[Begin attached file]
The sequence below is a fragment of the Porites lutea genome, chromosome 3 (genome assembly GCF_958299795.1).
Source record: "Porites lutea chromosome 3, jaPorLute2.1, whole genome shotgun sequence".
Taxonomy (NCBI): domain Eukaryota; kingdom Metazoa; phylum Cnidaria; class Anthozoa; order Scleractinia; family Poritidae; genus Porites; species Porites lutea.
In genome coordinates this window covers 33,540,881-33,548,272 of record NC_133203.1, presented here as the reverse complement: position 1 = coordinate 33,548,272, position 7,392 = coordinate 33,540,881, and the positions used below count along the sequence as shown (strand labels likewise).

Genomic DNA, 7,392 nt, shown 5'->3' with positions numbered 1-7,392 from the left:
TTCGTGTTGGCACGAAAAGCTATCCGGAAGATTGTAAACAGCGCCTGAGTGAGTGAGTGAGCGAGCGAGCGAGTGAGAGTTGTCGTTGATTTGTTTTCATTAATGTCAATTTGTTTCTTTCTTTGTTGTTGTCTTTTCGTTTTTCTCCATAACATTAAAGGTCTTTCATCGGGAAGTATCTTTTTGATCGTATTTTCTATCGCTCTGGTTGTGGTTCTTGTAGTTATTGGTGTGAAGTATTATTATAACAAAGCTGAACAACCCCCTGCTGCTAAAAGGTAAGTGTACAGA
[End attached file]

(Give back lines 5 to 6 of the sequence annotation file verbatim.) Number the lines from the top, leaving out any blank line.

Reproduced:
Genomic DNA, 7,392 nt, shown 5'->3' with positions numbered 1-7,392 from the left:
TTCGTGTTGGCACGAAAAGCTATCCGGAAGATTGTAAACAGCGCCTGAGTGAGTGAGTGAGCGAGCGAGCGAGTGAGAGTTGTCGTTGATTTGTTTTCATTAATGTCAATTTGTTTCTTTCTTTGTTGTTGTCTTTTCGTTTTTCTCCATAACATTAAAGGTCTTTCATCGGGAAGTATCTTTTTGATCGTATTTTCTATCGCTCTGGTTGTGGTTCTTGTAGTTATTGGTGTGAAGTATTATTATAACAAAGCTGAACAACCCCCTGCTGCTAAAAGGTAAGTGTACAGA